The Best Books and Historians According to Pulitzer Prize Winner James M. McPherson

Recently, the New York Times published a brief interview with noted Civil War historian James McPherson, The George Henry Davis 1886 Professor of American History at Princeton University.  He is best known for his Pulitzer Prize winning book Battle Cry of Freedom.  In the interview McPherson identified who he believes are America’s top historians, the best book on  the Civil War, the best military history books, the best books about African American history, most overrated history book (it’s a biggie), and the book most responsible for shaping his career.

All of the historians and books cited by McPherson are outstanding, but they are representative of his generation.  Not surprisingly, this was pointed out by several younger scholars on twitter.  It is also not shocking his preferences were predominantly from historians of either his generation or books that he read during his career.  In many ways books are like music, people like the music of their formative years better than anything that came before it or after.  His choices are certainly understandable, but open to debate.

In the interview, McPherson often referred to an author, but failed to specify which books he preferred. In a number of cases, I have extrapolated which books he might specifically be recommending.  There are certainly other books from the authors he mentions that fit his descriptions.

Here were his answers:

Last Great Book He Read:

James Oakes, Freedom National: The Destruction of Slavery in the United States, 1861-1865

Best Books on the Civil War:

Allan Nevins eight volume set on the Civil War –

1. Fruits of Manifest Destiny, 1847-1852

  1. A House Dividing, 1852-1857
  2. Douglas, Buchanan, and Party Chaos, 1857–1859

4. Prologue to Civil War, 1859–1861

5. The Improvised War, 1861–1862

  1. War Becomes Revolution, 1862–1863

7. The Organized War, 1863–1864

8.The Organized War to Victory, 1864–1865

 

Favorite Biography of Civil War figure:

Jean Edward Smith, Grant

Best Military Histories:

John Keegan, The Face of Battle

Craig Symonds, Lincoln and His Admirals: Abraham Lincoln, the U.S. Navy, and the Civil War

Craig Symonds, Neptune: The Allied Invasion of Europe and the D-Day Landings

Craig Symonds, Decision at Sea: Five Naval Battles That Shaped American History

Craig Symonds, The Civil War at Sea (Reflections on the Civil War Era)

Stephen W. Sears, Gettysburg

, Stephen W. Sears, Chancellorsville

Gordon C. Rhea, Cold Harbor: Grant and Lee, May 26-June 3, 1864

, Gordon C. Rhea, The Battle of the Wilderness May 5-6, 1864

Gary W. Gallagher, The Union War

, Gary W. Gallagher, The Confederate War

Joseph T. Glatthaar, Forged in Battle: The Civil War Alliance of Black Soldiers and White Officers

, Joseph T. Glatthaar, Partners in command : The relationships between leaders in the Civil War

Rick Atkinson, An Army at Dawn: The War in Africa, 1942-1943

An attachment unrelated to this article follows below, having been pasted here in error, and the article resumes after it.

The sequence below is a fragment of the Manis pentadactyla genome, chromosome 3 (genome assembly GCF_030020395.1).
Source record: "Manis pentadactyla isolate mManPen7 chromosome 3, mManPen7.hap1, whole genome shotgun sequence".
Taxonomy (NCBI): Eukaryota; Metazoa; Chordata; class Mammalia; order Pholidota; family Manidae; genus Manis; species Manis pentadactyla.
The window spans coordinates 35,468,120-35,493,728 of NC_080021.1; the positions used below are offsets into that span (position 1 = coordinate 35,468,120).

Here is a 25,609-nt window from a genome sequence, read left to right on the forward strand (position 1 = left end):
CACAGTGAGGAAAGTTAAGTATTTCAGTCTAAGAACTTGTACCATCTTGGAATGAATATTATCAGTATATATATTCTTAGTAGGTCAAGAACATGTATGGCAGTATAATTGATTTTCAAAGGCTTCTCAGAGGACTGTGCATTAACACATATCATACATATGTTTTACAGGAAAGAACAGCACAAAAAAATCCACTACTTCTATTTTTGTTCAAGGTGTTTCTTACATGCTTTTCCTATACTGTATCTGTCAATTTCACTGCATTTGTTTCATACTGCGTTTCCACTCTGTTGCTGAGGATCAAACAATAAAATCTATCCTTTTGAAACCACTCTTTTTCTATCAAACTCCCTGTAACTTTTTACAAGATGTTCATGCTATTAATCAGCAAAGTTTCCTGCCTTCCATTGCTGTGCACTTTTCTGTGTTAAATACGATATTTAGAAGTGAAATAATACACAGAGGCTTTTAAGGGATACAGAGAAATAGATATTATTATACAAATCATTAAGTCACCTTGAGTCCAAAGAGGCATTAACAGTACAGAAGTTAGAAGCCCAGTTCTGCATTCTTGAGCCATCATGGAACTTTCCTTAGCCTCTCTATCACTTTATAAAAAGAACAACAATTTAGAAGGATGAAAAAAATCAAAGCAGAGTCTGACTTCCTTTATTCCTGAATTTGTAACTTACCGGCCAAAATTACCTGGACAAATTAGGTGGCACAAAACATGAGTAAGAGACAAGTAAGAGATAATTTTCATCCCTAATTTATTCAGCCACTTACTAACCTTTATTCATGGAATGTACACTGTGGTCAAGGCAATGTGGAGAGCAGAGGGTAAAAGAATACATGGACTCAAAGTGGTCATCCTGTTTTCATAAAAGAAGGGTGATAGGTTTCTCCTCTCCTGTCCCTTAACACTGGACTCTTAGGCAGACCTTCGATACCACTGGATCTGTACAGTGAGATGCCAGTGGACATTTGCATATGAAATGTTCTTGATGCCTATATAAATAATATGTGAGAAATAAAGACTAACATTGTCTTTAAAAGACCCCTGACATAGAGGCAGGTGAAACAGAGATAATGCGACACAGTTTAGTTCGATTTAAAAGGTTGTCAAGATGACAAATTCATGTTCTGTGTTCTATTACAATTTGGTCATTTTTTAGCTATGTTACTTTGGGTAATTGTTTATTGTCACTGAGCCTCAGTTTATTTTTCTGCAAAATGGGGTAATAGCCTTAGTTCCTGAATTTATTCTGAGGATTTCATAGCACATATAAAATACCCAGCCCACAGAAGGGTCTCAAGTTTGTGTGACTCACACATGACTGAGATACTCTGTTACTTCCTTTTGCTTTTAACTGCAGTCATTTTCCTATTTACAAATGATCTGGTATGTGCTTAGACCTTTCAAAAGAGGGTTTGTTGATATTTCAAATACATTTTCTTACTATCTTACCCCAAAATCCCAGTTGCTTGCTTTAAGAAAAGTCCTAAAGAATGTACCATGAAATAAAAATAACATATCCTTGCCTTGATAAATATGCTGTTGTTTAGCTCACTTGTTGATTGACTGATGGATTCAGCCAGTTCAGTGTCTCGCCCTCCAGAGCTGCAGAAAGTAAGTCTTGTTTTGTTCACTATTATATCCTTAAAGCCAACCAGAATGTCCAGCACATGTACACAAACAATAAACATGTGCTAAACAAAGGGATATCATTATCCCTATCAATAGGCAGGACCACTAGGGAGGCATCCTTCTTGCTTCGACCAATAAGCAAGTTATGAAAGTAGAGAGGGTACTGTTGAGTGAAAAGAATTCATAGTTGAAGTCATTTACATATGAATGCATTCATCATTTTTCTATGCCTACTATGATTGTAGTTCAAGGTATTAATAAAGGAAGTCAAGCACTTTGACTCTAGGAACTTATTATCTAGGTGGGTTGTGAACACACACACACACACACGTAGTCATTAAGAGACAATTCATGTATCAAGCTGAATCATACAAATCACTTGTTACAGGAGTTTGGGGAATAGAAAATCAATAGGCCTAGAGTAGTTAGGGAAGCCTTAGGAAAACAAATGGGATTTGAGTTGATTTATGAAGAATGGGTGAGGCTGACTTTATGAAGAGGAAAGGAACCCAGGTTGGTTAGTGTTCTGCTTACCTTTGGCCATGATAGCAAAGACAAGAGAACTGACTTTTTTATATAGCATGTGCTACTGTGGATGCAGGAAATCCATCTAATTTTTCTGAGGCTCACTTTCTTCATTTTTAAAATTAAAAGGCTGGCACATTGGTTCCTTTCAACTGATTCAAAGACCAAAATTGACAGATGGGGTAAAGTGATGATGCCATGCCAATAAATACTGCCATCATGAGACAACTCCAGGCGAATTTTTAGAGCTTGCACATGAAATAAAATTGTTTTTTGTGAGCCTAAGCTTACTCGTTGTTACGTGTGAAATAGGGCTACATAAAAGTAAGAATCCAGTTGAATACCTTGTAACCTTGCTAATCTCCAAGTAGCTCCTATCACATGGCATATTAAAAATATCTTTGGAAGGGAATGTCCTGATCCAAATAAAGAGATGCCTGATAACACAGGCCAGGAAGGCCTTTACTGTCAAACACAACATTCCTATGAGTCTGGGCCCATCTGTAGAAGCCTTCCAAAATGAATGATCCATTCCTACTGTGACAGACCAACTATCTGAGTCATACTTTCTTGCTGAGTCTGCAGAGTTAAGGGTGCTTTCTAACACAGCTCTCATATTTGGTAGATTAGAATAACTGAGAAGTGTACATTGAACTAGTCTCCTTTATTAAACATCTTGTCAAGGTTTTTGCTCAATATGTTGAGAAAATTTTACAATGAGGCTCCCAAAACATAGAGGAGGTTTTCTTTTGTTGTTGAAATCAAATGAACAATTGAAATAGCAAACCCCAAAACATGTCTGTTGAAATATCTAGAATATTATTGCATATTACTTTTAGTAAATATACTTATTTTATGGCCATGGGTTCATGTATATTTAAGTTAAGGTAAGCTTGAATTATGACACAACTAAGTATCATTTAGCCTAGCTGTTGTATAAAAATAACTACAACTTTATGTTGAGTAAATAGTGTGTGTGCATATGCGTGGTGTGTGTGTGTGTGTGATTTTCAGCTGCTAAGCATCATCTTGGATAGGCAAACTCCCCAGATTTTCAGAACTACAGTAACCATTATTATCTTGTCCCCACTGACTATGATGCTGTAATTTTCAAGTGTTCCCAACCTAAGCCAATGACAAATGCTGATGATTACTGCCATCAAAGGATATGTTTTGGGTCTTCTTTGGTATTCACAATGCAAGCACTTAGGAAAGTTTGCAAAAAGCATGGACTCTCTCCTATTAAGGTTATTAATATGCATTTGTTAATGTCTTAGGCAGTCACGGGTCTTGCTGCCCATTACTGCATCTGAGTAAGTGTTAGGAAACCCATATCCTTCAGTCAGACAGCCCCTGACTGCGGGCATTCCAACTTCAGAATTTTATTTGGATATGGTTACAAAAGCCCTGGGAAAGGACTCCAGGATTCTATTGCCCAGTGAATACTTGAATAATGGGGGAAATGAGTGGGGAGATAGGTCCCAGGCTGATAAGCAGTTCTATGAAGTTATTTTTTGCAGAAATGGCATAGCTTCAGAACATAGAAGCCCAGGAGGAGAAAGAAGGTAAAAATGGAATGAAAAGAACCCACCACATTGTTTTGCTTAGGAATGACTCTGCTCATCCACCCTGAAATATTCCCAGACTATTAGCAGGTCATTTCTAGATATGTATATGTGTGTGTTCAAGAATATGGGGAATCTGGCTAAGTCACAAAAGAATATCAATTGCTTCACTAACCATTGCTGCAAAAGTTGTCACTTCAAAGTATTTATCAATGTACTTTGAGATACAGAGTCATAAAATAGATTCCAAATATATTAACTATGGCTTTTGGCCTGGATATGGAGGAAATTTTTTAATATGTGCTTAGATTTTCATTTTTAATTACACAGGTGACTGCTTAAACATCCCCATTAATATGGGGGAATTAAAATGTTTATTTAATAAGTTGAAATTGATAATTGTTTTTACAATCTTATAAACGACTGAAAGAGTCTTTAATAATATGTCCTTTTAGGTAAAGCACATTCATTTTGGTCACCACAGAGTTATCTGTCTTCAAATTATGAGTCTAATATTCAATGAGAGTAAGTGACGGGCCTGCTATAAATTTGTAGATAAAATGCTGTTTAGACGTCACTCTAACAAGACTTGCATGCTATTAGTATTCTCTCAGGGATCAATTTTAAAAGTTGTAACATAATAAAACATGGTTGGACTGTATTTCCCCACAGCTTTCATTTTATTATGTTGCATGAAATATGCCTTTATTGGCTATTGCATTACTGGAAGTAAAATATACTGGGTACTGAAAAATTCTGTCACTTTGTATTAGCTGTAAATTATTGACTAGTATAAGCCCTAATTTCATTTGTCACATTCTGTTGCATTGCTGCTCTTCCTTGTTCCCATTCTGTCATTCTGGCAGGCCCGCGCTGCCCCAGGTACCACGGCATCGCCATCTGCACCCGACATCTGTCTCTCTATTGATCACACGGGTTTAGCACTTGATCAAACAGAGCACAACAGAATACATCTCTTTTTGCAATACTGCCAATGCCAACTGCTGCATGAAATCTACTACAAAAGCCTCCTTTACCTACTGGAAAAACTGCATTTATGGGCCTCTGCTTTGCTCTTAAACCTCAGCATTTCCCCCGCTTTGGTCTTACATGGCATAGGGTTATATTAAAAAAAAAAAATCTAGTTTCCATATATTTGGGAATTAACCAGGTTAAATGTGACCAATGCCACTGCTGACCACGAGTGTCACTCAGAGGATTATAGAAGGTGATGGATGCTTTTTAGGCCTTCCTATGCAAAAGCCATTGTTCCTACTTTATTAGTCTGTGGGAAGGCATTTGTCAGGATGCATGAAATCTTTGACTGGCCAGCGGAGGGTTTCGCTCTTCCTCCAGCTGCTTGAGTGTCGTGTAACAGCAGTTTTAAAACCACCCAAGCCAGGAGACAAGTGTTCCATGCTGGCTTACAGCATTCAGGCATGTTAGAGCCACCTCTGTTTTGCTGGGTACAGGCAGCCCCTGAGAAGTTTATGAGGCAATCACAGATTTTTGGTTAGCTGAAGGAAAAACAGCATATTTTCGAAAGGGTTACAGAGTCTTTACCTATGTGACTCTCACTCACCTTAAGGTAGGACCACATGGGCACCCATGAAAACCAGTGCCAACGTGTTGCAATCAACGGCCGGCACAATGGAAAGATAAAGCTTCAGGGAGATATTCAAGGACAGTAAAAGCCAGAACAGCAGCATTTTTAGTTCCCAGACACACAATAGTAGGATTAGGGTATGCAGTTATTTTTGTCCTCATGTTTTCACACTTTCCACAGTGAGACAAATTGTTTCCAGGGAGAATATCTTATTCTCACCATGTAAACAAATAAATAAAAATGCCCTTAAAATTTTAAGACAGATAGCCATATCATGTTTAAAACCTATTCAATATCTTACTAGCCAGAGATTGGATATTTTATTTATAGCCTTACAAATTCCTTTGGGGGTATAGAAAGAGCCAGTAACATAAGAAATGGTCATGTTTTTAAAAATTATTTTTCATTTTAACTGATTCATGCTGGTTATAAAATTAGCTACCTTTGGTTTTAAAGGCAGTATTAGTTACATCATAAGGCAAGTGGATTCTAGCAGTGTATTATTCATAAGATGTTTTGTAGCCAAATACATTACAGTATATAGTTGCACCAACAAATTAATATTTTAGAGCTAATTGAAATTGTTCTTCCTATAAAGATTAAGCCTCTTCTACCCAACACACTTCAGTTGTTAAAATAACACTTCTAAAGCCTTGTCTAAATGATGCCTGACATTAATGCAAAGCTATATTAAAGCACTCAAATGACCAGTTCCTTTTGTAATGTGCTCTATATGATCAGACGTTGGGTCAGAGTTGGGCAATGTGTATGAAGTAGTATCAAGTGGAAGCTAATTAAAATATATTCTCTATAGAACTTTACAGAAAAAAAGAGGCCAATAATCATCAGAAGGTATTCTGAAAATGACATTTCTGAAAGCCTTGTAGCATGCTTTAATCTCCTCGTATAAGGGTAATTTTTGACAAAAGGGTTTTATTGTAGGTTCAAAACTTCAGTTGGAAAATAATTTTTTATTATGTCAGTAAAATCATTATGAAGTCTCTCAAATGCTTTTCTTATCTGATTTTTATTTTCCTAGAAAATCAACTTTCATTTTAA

Rick Atkinson, The Day of Battle: The War in Sicily and Italy, 1943-1944

Rick Atkinson, The Guns Last Light: The War in Western Europe, 1944-1945

Best African American History Books:

John Hope Franklin, From Slavery to Freedom

Ira Berlin, Generations of Captivity : History of African-american Slaves (03 Edition)

Many Thousands Gone Ira Berlin, Many Thousands Gone: The First Two Centuries of Slavery in North America

Edited by Ira Berlin, Freedom: Documentary History of Emancipation

Most Important for His Career:

C. Vann Woodward, Origins of the New South, 1877-1913

Book Every President Should Read:

Doris Kearns Goodwin, The Bully Pulpit: Theodore Roosevelt, William Howard Taft, and the Golden Age of Journalism

Most Overrated History Book:

Edward Gibbon, The History of the Decline and Fall of the Roman Empire (Penguin Classics)

Books on His Nightstand:

Ron Chernow, Washington: A Life

Daniel James Brown, The Boys in the Boat: Nine Americans and Their Epic Quest for Gold at the 1936 Berlin Olympics

His Next Book:

Ron Chernow, Alexander Hamilton

 

Here is the link to McPherson’s interview – James M. McPherson: By the Book – NYTimes.com.

The Top Ten Starter Booklist for 19th Century United States History

Rise of American Democracy
The Rise of American Democracy by Sean Wilentz

These books each cover a specific aspect or period of the 19th Century.  This list is not meant to be comprehensive, but it is designed to give you an overview of the entire century.  Each of these books has an extremely wide scope and  broad ambitions.  They are also fairly conventional choices.  When you fill a booklist with conventional  safe picks, you leave off some of the good stuff.  Trust us, we will get to the good stuff.

Still, if you read each of these books you will gain a solid initial grasp of 19th Century America.  Are there unforgivable omissions?  Yes, there are ridiculously important books that have been left off the list, but you have to start somewhere.

If you disagree with this list, please leave a comment explaining why we are completely wrong.  Suggest a book and tell us which book should be removed from the list.  If you make a strong case and convince us, we will happily revise this list.  Remember this is a 19th Century United States STARTER  booklist.

 1.  Early Republic:  Joyce Oldham Appleby,  Inheriting the Revolution: The First Generation of Americans (Belknap Press of Harvard University, 2000)

 2.  Jacksonian America:  Charles Sellers,  The Market Revolution: Jacksonian America, 1815-1846 (Oxford University Press, 1991)

 3.  Politics of the Early Republic:  Sean Wilentz, The Rise of American Democracy: Jefferson to Lincoln (New York: W.W. Norton and Company, 2005)

 4.  Westward Expansion/Environmental History: William Cronon,  Nature’s Metropolis: Chicago and the Great West  (New York: W.W. Norton, 1991)

 5.  Slavery:  Stephanie M. H. Camp,  Closer to Freedom:  Enslaved Women and Everyday Resistance in the Plantation South (UNC Press, 2004)

 6.  Pre-Civil War:  David M. Potter, The Impending Crisis, 1848-1861 (Harper Perennial, 1977)